Luke’s account is of special interest.  Remember that Luke was a physician.  Luke is going to tell us something that you will not find in Matthew or Mark.  When we turn to Luke’s account he described this man as being “full of leprosy”.  

Luke 5.12:  “And it happened when He was in a certain city, that behold, a man who was full of leprosy saw Jesus; and he fell on his face and implored Him, saying, ‘Lord, if You are willing, You can make me clean.’” 

Here is a man who was wretched and miserable dealing with the advanced stages of leprosy that would not quit.  He was full of leprosy.  It hadn’t just begun to develop with a small white patch.  It hadn’t just begun with a small sore or a red spot.  It had spread to his entire body.  This is a man who approached Jesus, and as Jesus looked down at this man on his knees, Jesus saw one whose skin had deteriorated and had been eaten away by this ravenous disease.    

Luke also tells us that this man had made his way to the city.  Matthew and Mark’s account did not include that detail.  Remember that Lepers were removed from society.  They were quarantined and could not have any social interaction with the rest of society.  Jewish tradition stated that you could not come within six feet of a leper, and if you were downwind from a leper, that distance was increased to fifty feet.  And here is this leper falling on his knees right in front of Jesus.


Jesus Responds to the Leper

Here is a man in desperation.  He is totally consumed by an illness that has ravaged his body, an illness that has removed him from society making him an outcast.  He breaks Jewish tradition and comes into the city, comes to Jesus, and falls on his knees and he literally begs Jesus to help him. That’s the trauma of this leper.


Jesus was moved with compassion.

Mark 1.41:  "Then Jesus, moved with compassion, stretched out His hand and touched him, and said to him, ‘I am willing; be cleansed.’”

The word “compassion” is a word that has as its root, the word “spleen”.  This is not a word that describes someone that just feels sorry for another.  This is not a word in which there is a bit of pity.  This is not a word where you voluntarily express sorrow for another’s situation or condition.  This is a word that is more about that feeling that you get deep down inside to the very pit of your stomach.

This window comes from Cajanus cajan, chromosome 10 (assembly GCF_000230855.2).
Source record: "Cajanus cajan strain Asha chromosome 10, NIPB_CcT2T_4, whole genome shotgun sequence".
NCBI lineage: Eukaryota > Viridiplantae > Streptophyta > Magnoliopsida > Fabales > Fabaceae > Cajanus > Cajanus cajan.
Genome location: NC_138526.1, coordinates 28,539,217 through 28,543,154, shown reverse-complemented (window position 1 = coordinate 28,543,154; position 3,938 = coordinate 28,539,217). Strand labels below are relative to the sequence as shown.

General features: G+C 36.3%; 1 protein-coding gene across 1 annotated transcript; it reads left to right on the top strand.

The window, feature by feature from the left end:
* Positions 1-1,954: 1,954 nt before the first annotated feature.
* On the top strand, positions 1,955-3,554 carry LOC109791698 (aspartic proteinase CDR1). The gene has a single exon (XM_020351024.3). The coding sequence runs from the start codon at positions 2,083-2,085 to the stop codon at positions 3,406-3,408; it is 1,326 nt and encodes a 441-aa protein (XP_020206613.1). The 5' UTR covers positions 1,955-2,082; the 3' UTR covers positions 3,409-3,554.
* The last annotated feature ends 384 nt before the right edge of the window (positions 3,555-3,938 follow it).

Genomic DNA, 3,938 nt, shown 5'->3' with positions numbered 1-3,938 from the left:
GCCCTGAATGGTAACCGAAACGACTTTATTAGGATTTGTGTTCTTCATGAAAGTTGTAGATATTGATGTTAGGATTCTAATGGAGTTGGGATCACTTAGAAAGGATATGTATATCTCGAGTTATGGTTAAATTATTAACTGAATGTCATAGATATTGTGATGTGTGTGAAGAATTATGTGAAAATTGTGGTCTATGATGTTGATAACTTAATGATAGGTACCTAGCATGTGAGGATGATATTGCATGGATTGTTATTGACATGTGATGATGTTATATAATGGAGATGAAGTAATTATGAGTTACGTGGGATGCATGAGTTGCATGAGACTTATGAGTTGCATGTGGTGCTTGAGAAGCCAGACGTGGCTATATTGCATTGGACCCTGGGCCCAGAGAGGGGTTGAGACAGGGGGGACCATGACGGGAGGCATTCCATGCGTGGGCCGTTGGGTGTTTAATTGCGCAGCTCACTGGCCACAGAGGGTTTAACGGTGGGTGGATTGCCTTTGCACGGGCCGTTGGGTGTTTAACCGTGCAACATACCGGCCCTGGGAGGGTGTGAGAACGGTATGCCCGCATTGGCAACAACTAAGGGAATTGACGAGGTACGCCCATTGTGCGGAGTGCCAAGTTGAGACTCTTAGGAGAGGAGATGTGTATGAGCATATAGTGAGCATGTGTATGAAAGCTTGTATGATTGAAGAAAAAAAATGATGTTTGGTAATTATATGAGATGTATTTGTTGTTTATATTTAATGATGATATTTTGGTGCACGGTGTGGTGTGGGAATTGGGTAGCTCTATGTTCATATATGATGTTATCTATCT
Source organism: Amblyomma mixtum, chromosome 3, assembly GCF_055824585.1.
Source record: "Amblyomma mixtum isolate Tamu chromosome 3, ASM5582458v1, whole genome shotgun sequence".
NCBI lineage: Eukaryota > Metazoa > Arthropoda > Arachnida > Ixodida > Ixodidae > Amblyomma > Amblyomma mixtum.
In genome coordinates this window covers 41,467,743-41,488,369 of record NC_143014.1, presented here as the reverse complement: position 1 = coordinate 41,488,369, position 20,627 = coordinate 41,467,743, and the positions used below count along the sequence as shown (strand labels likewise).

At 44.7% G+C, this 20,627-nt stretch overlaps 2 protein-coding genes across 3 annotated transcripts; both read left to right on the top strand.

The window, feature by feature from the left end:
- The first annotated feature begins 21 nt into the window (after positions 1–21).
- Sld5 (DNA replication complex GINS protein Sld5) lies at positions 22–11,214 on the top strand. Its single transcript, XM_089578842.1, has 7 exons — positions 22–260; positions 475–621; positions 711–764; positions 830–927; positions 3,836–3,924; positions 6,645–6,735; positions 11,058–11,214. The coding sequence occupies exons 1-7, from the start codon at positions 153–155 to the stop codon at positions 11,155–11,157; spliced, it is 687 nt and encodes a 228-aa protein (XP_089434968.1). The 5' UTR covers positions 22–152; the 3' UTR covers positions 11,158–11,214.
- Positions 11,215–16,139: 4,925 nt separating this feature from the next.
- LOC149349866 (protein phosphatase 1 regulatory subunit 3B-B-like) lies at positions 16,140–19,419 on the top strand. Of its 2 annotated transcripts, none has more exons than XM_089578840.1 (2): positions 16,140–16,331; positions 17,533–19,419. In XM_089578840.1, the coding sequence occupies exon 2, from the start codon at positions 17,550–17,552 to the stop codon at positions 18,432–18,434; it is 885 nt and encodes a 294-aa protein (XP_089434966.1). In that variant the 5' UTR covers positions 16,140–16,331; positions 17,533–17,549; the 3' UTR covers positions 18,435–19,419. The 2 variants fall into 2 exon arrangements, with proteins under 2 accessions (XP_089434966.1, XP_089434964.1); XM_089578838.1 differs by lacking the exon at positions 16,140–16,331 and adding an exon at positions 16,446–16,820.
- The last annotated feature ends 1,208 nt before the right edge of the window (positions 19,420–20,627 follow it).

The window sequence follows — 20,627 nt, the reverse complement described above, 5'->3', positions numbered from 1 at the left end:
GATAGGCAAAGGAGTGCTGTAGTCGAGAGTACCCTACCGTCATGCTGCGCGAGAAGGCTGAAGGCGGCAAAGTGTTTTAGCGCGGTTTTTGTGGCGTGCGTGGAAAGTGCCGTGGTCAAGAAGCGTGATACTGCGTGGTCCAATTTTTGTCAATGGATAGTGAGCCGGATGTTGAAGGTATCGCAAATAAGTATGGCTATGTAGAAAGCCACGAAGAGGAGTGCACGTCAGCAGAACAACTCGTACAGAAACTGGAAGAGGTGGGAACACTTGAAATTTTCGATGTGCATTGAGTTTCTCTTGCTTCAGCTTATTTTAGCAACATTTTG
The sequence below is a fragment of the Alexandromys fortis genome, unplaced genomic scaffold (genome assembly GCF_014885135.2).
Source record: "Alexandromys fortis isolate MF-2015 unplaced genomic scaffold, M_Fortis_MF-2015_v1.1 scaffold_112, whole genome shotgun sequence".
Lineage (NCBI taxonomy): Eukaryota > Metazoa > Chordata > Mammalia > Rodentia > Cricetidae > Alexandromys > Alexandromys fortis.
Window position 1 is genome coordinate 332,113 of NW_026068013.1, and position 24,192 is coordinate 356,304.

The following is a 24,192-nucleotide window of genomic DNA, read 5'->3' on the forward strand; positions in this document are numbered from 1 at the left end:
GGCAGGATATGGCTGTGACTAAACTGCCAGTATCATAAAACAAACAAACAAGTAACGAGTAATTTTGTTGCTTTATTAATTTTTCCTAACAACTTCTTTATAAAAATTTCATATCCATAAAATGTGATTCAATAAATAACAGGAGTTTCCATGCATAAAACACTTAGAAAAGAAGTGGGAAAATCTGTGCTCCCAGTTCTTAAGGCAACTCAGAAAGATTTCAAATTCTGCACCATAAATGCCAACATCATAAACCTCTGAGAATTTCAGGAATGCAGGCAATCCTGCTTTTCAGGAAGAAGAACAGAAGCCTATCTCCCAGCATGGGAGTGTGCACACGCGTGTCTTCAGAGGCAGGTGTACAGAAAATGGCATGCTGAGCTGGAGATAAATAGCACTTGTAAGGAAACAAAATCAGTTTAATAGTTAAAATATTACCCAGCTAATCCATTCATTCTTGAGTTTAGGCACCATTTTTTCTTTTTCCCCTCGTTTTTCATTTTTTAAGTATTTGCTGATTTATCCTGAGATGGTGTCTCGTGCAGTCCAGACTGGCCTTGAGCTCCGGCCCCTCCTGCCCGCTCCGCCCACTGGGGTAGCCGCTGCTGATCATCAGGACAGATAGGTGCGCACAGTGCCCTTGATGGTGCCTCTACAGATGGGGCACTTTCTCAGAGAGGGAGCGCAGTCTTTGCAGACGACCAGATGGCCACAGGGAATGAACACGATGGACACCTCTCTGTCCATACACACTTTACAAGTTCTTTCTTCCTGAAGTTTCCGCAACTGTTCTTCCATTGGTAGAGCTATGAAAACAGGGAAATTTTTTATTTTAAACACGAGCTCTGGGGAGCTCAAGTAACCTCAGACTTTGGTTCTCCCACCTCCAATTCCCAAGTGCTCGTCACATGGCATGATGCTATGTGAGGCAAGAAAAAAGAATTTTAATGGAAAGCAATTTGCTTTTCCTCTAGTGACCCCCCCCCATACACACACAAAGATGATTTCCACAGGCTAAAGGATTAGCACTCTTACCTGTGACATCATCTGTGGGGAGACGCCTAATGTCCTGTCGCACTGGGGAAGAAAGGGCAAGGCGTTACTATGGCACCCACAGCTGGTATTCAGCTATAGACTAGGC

It does not say that Jesus felt sorry for Him.  It says that Jesus was moved with compassion.  This was not a voluntary act where Jesus looked at him and expressed sorrow as in the word sympathy.  This was a man that was so wretched and miserable that when Jesus looked upon him, He got this feeling deep down in the pit of His stomach, and it moved Him to feel this man’s pain.  And this moved Jesus to do something that is absolutely incredible.


Jesus touched the man with leprosy.

Mark 1.41:  Then Jesus, moved with compassion, stretched out His hand and touched him, and said to him, ‘I am willing; be cleansed.’”

There are two different Greek words that are translated as “touch”.  One of those words means to reach out and grasp, to take hold of.  And that is the word here.

Jesus did not just reach out very carefully with only the tip of His finger keeping contact to a minimal.  Jesus reached out and took hold of him.  He grasped him wrapping His hand around this leper’s deteriorating, infectious skin.  

Jesus saw a man whose body, whose life had been overtaken by this disease.  Out of compassion, Jesus reached out and grabbed a hold of this man and said, “I am willing, be cleansed.”  Jesus was willing to become unclean by touching this leprous man all because He had compassion on him.

Just as Jesus was willing to be compassionate toward the leper, Jesus is also willing to be compassionate to you and me and make us clean from sin.  For that we are to be thankful.  More than that, we need to learn that we need to be someone who shows compassion.